1 September 2006 Comparison of erythrocyte osmotic fragility among amphibians, reptiles, birds and mammals
Kevin J. Aldrich, David K. Saunders, Lynnette M. Sievert, Greg Sievert
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Erythrocyte osmotic fragility (EOF) is a measure of erythrocyte strength and its ability to withstand varying osmotic gradients. Erythrocyte osmotic fragility was compared among a variety of terrestrial ectotherms, aquatic/semiaquatic ectotherms and endotherms. We hypothesized that EOF should be lowest in those animals that are aquatic and whose red blood cells would likely be exposed to hypotonic conditions (i.e., some amphibians and reptiles). The greatest erythrocyte osmotic resistance (i.e., least fragile erythrocytes) was found in the bullfrog (Rana catesbeiana), followed in decreasing order by the larval tiger salamander (Ambystoma tigrinum), marine toad (Bufo marinus), ornate box turtle (Terrepene ornata ornata), painted turtle (Chrysemys picta bellii), red-eared slider (Trachemys scripta elegans), red-sided garter snake (Thamnophis sirtalis parietalis), domestic chicken (Gallus gallus), cotton rat (Sigmodon hispidus), Sprague-Dawley rat (Rattus norvegicus), and eastern woodrat (Neotoma floridana). A significantly higher erythrocyte osmotic resistance was detected in the aquatic/semiaquatic amphibians (R. catesbeiana and A. tigrinum) than in the terrestrial amphibian (B. marinus). However, among reptilian species, no significant differences were noted between terrestrial and aquatic/semiaquatic species. The erythrocytes of ectotherms possessed a greater osmotic resistance than those of endotherms. Such differences might be necessary because of exposure to wide temperature ranges in ectotherms and/or the long erythrocyte life span of ectothermic red blood cells relative to those of endotherms. Nucleated erythrocytes were more osmotically resistant than were non-nucleated erythrocytes. Additionally, erythrocyte osmotic resistance was correlated with erythrocyte mean cell volume. Larger erythrocytes were more osmotically resistant than smaller erythrocytes. Polynomial regression equations computed to approximate these data showed the cubic polynomial to be an excellent fit when data for the larval tiger salamander were excluded. Our data suggest that erythrocyte volume may play a significant role in erythrocyte osmotic resistance.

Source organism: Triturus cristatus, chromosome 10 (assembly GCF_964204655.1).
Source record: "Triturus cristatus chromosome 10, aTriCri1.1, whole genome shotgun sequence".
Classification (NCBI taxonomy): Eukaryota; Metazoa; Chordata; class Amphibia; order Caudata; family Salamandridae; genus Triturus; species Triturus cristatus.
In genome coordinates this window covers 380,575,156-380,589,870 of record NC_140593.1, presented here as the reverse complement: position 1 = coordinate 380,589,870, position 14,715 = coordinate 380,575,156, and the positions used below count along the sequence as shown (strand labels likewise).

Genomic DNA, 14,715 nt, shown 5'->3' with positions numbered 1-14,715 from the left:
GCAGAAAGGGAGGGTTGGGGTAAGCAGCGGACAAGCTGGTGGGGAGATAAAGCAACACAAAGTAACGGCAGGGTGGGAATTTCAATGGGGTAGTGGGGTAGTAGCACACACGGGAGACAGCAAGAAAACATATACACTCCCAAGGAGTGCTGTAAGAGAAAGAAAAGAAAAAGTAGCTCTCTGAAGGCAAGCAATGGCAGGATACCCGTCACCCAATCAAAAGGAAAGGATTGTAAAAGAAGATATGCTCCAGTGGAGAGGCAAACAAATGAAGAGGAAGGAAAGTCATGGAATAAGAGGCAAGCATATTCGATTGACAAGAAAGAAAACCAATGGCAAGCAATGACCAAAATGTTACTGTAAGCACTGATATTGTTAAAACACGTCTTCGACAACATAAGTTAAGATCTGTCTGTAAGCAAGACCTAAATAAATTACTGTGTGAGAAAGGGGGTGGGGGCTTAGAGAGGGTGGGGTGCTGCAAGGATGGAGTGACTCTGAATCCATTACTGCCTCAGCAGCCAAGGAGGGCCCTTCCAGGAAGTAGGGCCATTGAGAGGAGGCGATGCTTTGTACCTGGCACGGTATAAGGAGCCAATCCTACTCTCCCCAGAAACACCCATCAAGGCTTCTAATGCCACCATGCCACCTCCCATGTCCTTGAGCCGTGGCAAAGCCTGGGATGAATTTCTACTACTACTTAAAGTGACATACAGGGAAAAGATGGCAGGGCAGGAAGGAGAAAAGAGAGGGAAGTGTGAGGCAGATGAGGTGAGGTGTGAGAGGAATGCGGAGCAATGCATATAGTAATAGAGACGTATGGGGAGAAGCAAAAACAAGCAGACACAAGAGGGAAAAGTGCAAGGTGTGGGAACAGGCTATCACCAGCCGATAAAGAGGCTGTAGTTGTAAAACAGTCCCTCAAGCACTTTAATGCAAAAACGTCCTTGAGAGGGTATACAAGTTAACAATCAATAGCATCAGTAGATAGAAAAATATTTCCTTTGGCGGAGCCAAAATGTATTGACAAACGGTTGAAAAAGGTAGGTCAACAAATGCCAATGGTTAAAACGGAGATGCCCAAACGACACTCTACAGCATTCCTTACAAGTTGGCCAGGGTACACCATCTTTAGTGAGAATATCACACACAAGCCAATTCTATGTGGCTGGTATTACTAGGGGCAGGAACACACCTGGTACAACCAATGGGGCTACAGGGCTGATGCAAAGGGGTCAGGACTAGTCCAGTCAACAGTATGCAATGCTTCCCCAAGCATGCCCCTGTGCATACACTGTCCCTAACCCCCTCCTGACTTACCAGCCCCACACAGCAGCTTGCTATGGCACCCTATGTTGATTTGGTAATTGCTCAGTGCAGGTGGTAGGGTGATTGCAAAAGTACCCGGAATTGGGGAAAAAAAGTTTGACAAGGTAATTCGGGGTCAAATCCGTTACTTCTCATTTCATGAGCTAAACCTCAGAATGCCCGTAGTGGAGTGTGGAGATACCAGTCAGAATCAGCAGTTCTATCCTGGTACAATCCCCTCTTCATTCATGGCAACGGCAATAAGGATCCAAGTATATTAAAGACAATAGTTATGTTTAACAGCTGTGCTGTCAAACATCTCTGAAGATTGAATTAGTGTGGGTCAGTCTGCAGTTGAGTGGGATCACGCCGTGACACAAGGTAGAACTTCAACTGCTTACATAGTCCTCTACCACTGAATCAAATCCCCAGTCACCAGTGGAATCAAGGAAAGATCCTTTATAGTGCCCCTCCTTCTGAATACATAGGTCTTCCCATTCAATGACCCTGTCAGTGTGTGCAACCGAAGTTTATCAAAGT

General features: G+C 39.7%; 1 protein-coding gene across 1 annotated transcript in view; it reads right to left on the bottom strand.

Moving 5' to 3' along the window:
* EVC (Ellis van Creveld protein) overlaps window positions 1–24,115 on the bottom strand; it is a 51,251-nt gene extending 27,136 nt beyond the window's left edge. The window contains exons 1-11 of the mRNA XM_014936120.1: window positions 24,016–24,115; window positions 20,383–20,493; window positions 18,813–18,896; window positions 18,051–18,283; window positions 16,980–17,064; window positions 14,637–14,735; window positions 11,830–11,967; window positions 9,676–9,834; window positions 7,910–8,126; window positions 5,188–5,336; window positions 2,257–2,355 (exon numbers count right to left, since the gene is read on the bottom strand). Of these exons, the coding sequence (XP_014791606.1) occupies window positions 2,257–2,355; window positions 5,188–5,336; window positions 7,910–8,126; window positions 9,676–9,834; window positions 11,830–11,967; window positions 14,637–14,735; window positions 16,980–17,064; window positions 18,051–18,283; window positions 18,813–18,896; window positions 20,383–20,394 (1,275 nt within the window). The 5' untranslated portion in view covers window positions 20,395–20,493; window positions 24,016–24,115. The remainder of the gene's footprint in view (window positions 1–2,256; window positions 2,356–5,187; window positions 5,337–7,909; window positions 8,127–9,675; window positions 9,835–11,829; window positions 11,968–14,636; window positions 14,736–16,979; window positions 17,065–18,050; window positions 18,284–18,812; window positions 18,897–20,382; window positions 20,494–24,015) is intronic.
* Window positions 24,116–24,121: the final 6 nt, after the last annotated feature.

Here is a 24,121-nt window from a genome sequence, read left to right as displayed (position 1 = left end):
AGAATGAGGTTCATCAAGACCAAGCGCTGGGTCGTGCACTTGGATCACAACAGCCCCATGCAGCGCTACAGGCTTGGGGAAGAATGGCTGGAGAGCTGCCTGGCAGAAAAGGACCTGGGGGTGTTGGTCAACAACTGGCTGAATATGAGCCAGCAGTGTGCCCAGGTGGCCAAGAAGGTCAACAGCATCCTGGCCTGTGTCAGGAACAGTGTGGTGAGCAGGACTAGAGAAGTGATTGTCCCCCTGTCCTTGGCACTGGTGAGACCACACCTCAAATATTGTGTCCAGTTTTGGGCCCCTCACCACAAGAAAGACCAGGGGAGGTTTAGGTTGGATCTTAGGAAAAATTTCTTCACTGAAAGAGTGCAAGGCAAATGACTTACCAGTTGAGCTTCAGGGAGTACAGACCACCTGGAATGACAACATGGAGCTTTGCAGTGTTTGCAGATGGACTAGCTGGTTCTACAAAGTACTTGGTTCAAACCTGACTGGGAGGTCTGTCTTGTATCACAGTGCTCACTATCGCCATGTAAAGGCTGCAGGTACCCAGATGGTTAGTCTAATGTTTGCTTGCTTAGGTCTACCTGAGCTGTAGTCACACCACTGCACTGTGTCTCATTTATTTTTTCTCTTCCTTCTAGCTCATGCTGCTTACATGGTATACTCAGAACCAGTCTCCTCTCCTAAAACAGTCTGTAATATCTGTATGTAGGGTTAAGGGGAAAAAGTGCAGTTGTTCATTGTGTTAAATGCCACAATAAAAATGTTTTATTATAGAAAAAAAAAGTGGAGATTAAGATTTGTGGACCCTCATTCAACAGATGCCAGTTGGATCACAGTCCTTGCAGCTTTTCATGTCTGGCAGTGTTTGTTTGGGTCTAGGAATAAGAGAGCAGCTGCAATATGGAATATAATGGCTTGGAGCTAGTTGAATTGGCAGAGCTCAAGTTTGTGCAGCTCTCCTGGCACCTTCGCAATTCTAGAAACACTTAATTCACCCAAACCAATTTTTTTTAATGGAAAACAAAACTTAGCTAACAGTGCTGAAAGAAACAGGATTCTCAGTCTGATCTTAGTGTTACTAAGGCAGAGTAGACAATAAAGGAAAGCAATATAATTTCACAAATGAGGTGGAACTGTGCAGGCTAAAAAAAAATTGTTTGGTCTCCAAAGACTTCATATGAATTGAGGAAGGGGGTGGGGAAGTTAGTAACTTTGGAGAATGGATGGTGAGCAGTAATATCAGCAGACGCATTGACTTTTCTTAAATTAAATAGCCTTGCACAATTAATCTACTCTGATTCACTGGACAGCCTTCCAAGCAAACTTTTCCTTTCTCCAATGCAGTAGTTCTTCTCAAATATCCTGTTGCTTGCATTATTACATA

Kevin J. Aldrich, David K. Saunders, Lynnette M. Sievert, and Greg Sievert "Comparison of erythrocyte osmotic fragility among amphibians, reptiles, birds and mammals," Transactions of the Kansas Academy of Science 109(3), 149-158, (1 September 2006). https://doi.org/10.1660/0022-8443(2006)109[149:COEOFA]2.0.CO;2
Published: 1 September 2006
erythrocyte osmotic fragility
erythrocyte osmotic resistance
erythrocyte volume
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